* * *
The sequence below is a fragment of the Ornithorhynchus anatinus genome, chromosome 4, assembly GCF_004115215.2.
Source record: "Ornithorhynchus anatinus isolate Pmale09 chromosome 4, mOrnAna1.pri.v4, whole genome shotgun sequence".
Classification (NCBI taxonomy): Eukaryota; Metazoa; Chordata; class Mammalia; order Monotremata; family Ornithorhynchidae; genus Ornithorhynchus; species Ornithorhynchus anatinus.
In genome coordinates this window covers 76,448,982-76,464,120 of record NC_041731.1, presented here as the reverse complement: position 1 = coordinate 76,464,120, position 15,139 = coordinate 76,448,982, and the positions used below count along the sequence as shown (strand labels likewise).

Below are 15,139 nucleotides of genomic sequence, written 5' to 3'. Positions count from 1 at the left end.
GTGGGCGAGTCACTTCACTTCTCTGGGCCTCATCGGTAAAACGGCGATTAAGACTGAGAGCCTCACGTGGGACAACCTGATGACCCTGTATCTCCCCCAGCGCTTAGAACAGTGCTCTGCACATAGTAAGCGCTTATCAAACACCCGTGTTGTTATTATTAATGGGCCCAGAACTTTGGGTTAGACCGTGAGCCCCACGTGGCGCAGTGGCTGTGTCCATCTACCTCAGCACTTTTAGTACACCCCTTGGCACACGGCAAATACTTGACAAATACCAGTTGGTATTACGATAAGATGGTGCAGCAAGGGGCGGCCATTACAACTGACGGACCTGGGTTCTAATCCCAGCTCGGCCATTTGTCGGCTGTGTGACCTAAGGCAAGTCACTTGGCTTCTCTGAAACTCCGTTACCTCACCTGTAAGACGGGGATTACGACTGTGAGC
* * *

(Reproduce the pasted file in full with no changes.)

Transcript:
The sequence below is a fragment of the Ornithorhynchus anatinus genome, chromosome 4, assembly GCF_004115215.2.
Source record: "Ornithorhynchus anatinus isolate Pmale09 chromosome 4, mOrnAna1.pri.v4, whole genome shotgun sequence".
Classification (NCBI taxonomy): Eukaryota; Metazoa; Chordata; class Mammalia; order Monotremata; family Ornithorhynchidae; genus Ornithorhynchus; species Ornithorhynchus anatinus.
In genome coordinates this window covers 76,448,982-76,464,120 of record NC_041731.1, presented here as the reverse complement: position 1 = coordinate 76,464,120, position 15,139 = coordinate 76,448,982, and the positions used below count along the sequence as shown (strand labels likewise).

Below are 15,139 nucleotides of genomic sequence, written 5' to 3'. Positions count from 1 at the left end.
GTGGGCGAGTCACTTCACTTCTCTGGGCCTCATCGGTAAAACGGCGATTAAGACTGAGAGCCTCACGTGGGACAACCTGATGACCCTGTATCTCCCCCAGCGCTTAGAACAGTGCTCTGCACATAGTAAGCGCTTATCAAACACCCGTGTTGTTATTATTAATGGGCCCAGAACTTTGGGTTAGACCGTGAGCCCCACGTGGCGCAGTGGCTGTGTCCATCTACCTCAGCACTTTTAGTACACCCCTTGGCACACGGCAAATACTTGACAAATACCAGTTGGTATTACGATAAGATGGTGCAGCAAGGGGCGGCCATTACAACTGACGGACCTGGGTTCTAATCCCAGCTCGGCCATTTGTCGGCTGTGTGACCTAAGGCAAGTCACTTGGCTTCTCTGAAACTCCGTTACCTCACCTGTAAGACGGGGATTACGACTGTGAGC